An acute calcium deficiency is a result because the parathyroid hormone is missing, which would repeatedly replenish the blood calcium level with bone calcium in good time if nothing containing calcium is eaten or drunk.
Very acute symptoms are now also appearing, namely muscle cramps and paralysis as well as long-term hair loss, dementia-like symptoms, dry skin, cataracts, and many other of the symptoms listed above.
There are other, but less common, causes of parathyroid calcium deficiency. In this way, the parathyroid glands can also stop working if, for example, the neck area had to be irradiated and the parathyroid glands are now struggling with radiation damage.
Calcium deficiency in gastrointestinal complaints
A sick stomach – especially when taking acid blockers – can lead to a lack of stomach acid. Gastric acid, however, is very important for calcium absorption.
For chronic inflammatory bowel diseases (Crohn’s disease and ulcerative colitis), lactose intolerance, some types of gastritis, celiac disease, and much more. Calcium deficiency can also occur – simply because the diseased intestine cannot absorb enough calcium in these cases.
Calcium deficiency due to increased calcium excretion
Other diseases can in turn ensure that too much calcium is excreted in the urine.
This is e.g. This is the case, for example, with hormone disorders (menopause) or if there is a kidney problem. An overactive thyroid gland can also lead to the body excreting too much calcium instead of retaining it in the kidneys in time before the urine is excreted.
However, the kidneys are also involved in another form of calcium deficiency:
Calcium deficiency due to vitamin D deficiency
The inactive vitamin D is activated in the kidneys so that it can help with the absorption of calcium from the intestine. However, if the kidneys are ill (renal insufficiency), then sufficient amounts of the active vitamin D are missing – and the calcium is excreted with the stool. The result is acute calcium deficiency.
If the person suffers from a chronic vitamin D deficiency as a result of insufficient exposure to the sun, this can lead to a gradual calcium deficiency.
Calcium deficiency due to magnesium deficiency
If there is a significant magnesium deficiency, the parathyroid hormone secretion from the parathyroid glands decreases. However, if there is too little parathyroid hormone, the calcium balance will be out of balance, as you already know above. Magnesium is also essential for the activation of vitamin D so a magnesium deficiency can lead to a reduced effect of vitamin D and, in this way, also cause a calcium deficiency.
Calcium deficiency in old age
From the age of forty, calcium absorption in the intestine decreases by an average of 0.2 percent per year. At the same time, the risk of bone density decreasing increases with age. Seniors should therefore make sure to increase their calcium intake to be on the safe side, in order to prevent health problems. However, the following also applies here:
Calcium alone is useless! Vitamin D, vitamin K2, magnesium, AND exercise is also required so that the body can do anything with the incoming calcium.
Calcium deficiency in vegan diets
Those who – like vegans or people with milk protein intolerance – do not consume any dairy products usually actually take in less calcium than they do with a conventional diet containing dairy products, but you do not necessarily have to worry about a calcium deficiency.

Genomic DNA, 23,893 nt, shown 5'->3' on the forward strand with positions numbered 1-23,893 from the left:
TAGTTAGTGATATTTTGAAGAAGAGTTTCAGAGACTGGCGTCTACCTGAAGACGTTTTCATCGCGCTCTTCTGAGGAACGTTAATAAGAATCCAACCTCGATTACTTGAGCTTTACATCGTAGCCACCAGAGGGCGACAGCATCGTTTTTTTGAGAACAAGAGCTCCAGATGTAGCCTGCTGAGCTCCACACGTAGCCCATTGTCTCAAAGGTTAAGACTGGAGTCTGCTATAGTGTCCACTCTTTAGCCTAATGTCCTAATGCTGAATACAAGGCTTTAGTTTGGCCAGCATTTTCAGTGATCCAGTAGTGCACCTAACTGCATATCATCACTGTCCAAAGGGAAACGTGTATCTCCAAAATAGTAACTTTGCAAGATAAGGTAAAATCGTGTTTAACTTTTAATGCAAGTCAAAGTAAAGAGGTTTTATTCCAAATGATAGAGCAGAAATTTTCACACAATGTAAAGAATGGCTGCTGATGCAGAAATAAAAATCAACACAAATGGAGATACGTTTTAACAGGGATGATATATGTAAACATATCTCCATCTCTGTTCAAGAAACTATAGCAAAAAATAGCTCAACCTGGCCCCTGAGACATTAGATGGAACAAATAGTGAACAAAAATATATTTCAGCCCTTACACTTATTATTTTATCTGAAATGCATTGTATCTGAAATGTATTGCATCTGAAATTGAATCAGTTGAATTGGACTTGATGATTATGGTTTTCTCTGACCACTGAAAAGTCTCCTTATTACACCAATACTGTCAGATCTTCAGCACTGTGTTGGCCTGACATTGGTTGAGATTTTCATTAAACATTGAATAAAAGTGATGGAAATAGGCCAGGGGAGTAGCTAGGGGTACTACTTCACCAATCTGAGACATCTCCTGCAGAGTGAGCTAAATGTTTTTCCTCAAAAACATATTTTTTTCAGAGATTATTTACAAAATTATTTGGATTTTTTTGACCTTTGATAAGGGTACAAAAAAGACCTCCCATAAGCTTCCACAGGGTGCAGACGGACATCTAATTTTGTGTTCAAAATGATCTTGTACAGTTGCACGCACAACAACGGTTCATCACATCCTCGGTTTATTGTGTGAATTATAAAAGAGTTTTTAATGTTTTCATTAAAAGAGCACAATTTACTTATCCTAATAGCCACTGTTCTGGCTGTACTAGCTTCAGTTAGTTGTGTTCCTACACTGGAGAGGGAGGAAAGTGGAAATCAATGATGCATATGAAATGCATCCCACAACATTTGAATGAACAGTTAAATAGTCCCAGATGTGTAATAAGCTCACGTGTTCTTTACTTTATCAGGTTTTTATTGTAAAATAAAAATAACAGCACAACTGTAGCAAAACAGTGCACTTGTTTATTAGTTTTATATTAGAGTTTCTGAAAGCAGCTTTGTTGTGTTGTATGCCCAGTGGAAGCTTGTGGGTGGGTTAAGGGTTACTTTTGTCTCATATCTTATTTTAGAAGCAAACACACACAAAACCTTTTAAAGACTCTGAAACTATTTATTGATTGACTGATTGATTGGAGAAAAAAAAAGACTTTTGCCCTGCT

In addition, people with a plant-based diet often take in plenty of magnesium, which is necessary for vitamin D activation and calcium utilization, and are more likely to achieve the favorable calcium-magnesium ratio of 2:1. Those who eat dairy products, on the other hand, quickly reach a ratio of 10:1 or even more. Because milk, yogurt, and quark, for example, have a Ca: Mg ratio of 10:1, cream cheese of 12:1, and Emmental even a ratio of 25:1 (contains 25 times more calcium than magnesium).
A plant-based or vegan diet is often a step ahead when it comes to calcium-magnesium balance. Because it’s not just about consuming a lot of calcium, but also about taking into account all the other factors that are necessary for the correct absorption and utilization of calcium.
What is your calcium requirement?
Since nutritional and lifestyle habits vary greatly from person to person, personal calcium requirements can also vary greatly. The following guidelines are therefore not to be understood as binding recommendations, but only as orientation aids.
An adult usually needs about 300 to 400 mg of calcium per day. Since only a third of the calcium that we ingest with food is actually utilized by the body, the German, Austrian, and Swiss Nutrition Societies recommend the following amounts of calcium:
- Adolescents should consume around 1200 mg of calcium daily.
- Experts recommend around 1000 to 1200 mg for adults of all ages, although pregnant women can consume more.
However, if you are well supplied with vitamin D and magnesium and all other vital substances and have a healthy digestive system, you can certainly get by with less calcium, since the calcium from food can then be absorbed and utilized much better. The amounts recommended by the nutritional societies are equipped with a large safety factor so that even people with suboptimal health are still reasonably well taken care of.
What is the maximum amount of calcium that can be consumed?
2000 mg of calcium is the maximum limit for people over 50 years of age. 2500 mg of calcium is the limit for adults under 50 years of age. More than these amounts of calcium should therefore not be taken (always counting dietary calcium and food supplements together).